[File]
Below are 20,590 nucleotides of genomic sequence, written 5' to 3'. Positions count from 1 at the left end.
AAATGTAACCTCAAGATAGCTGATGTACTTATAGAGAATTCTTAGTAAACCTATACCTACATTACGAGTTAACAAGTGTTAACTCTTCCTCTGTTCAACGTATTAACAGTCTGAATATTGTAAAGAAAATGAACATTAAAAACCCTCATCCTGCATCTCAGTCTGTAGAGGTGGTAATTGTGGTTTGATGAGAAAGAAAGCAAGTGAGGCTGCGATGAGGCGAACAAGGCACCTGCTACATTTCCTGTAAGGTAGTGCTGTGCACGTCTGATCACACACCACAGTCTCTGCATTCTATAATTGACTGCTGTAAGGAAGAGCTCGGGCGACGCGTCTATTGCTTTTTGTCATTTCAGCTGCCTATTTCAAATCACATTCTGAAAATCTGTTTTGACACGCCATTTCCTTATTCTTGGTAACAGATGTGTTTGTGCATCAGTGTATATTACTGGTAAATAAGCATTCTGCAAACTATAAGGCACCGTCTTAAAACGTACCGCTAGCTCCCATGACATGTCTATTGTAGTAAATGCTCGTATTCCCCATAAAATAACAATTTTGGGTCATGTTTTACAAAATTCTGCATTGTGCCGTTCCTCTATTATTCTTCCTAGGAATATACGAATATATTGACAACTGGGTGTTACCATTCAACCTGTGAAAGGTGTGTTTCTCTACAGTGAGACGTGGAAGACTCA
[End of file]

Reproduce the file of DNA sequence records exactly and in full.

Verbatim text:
Below are 20,590 nucleotides of genomic sequence, written 5' to 3'. Positions count from 1 at the left end.
AAATGTAACCTCAAGATAGCTGATGTACTTATAGAGAATTCTTAGTAAACCTATACCTACATTACGAGTTAACAAGTGTTAACTCTTCCTCTGTTCAACGTATTAACAGTCTGAATATTGTAAAGAAAATGAACATTAAAAACCCTCATCCTGCATCTCAGTCTGTAGAGGTGGTAATTGTGGTTTGATGAGAAAGAAAGCAAGTGAGGCTGCGATGAGGCGAACAAGGCACCTGCTACATTTCCTGTAAGGTAGTGCTGTGCACGTCTGATCACACACCACAGTCTCTGCATTCTATAATTGACTGCTGTAAGGAAGAGCTCGGGCGACGCGTCTATTGCTTTTTGTCATTTCAGCTGCCTATTTCAAATCACATTCTGAAAATCTGTTTTGACACGCCATTTCCTTATTCTTGGTAACAGATGTGTTTGTGCATCAGTGTATATTACTGGTAAATAAGCATTCTGCAAACTATAAGGCACCGTCTTAAAACGTACCGCTAGCTCCCATGACATGTCTATTGTAGTAAATGCTCGTATTCCCCATAAAATAACAATTTTGGGTCATGTTTTACAAAATTCTGCATTGTGCCGTTCCTCTATTATTCTTCCTAGGAATATACGAATATATTGACAACTGGGTGTTACCATTCAACCTGTGAAAGGTGTGTTTCTCTACAGTGAGACGTGGAAGACTCA